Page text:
Philosophy alert! Do you really exist? How do you know that you really exist? Do I really exist? HOw do you know that I really exist? What is "real", anyway? Sorry, but these philosophical questions (of which your gravity question is a very tiny subset) can be and are debated endlessly, and are notorious time-sinks.
Actually that was, more or less, Max Von Laue's view of gravity. To Laue the presence of a gravitational field is absolute in that the Riemann tensor (curvature) did not vanish when the field was present and not zero when there was more than one component of the metric tensor. For Einstein the existance of the non-vanishing of the Christofell symbols denoted by the non-vanishing of all of the components of the Christoffel symbols. Pete
Yes, saying the words "gravity is curvature in spacetime" is meaningless for someone who hasn't studied general relativity. GR is about much more than curvature, here is a brief summary. All things move through spacetime along geodesics (quickest paths). You may have heard that light does this; they always takes the shortest path through space, because photons don't move through time. The equivalence principle says that free falling (gravity is the only force) reference frames are flat spacetime. Equivalent to the spacetime of Special Relativity. From other points of view, free falling reference frames do not appear flat. This is because all objects move through spacetime on geodesics, and it must be curved spacetime making them move in that funny way.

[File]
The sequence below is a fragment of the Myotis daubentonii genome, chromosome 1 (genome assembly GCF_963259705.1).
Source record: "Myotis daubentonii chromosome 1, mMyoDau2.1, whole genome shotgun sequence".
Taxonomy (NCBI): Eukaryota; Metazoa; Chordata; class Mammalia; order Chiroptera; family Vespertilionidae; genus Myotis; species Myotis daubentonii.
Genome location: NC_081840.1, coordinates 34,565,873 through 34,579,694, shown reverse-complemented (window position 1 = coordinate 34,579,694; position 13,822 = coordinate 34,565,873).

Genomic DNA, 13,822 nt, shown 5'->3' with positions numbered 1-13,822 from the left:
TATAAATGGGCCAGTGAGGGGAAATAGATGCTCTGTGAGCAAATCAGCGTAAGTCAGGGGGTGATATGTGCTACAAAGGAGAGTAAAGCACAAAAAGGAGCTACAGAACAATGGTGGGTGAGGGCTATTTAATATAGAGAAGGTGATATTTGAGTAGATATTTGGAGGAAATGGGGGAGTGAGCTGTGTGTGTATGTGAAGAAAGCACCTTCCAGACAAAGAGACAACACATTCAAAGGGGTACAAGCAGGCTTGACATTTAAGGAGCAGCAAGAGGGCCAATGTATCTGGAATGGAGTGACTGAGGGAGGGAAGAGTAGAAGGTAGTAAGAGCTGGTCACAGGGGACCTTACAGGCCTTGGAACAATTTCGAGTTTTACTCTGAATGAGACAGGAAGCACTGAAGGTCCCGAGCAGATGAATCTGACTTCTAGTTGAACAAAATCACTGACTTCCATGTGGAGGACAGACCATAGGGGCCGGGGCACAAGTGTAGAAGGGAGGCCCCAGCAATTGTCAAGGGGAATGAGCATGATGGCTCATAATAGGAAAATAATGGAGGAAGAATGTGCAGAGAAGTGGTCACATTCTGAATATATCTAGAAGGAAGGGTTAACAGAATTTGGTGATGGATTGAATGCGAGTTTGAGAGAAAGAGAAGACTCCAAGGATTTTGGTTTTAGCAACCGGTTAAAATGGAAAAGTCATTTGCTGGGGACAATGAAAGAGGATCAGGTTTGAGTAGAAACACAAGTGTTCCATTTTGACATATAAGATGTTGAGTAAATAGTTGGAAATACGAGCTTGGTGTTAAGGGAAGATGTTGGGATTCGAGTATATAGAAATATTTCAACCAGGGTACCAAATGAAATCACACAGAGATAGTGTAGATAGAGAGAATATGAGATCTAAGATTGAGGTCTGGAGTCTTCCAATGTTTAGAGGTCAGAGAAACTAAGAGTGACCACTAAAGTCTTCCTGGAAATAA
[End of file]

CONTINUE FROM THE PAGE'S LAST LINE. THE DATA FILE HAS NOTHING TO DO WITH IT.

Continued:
As I understood Einstein gravity and electricity are one in the same, therefore if you insulated yourself from gravity as we do electricity then one could step off a high rise building and not fall to the ground. Then how do we insulate ourself from gravity without just using another platform to step on?
Speed of an object (moon, planet, star, starship) accounts for an increase in mass... so in a sense gravity is greater for the same object being at rest... but... The curvature of space-time (gravity) is the effect of mass .... You can have a 'static' object still exerting Gravitic forces....
I understand the view where spacetime is warped and mass follows geodesics as an explantion for the attraction of bodies when there are in motion, but what is it that actually accounts for the initial movement of a mass from a position of rest when it is in a gravitational field? Is there a force-carrying particle as with the other forces? Or, is there some other aspect of relativity that I am missing which accounts for this?
The intial movement of a mass from a position of rest when it is in a gravitational field can be understood in terms of geodesic motion. An object follows a geodesic t(lambda), x(lambda), y(lambda), z(lambda). To simplify the concept, you can think of lambda as being the "proper time" for a timelike geodesic, i.e. the time measured by a clock following the geodesic. Technically, lambda can be any linear transformation of proper time, it's usually simplest to take it as being proper time, though. An object may have a zero velocity dx/dlambda, dy/dlambda, dz/dlambda, but dt/dlambda will be non-zero. The fact that dt/dlambda is nonzero is what gives the intial accelration when the object is at rest.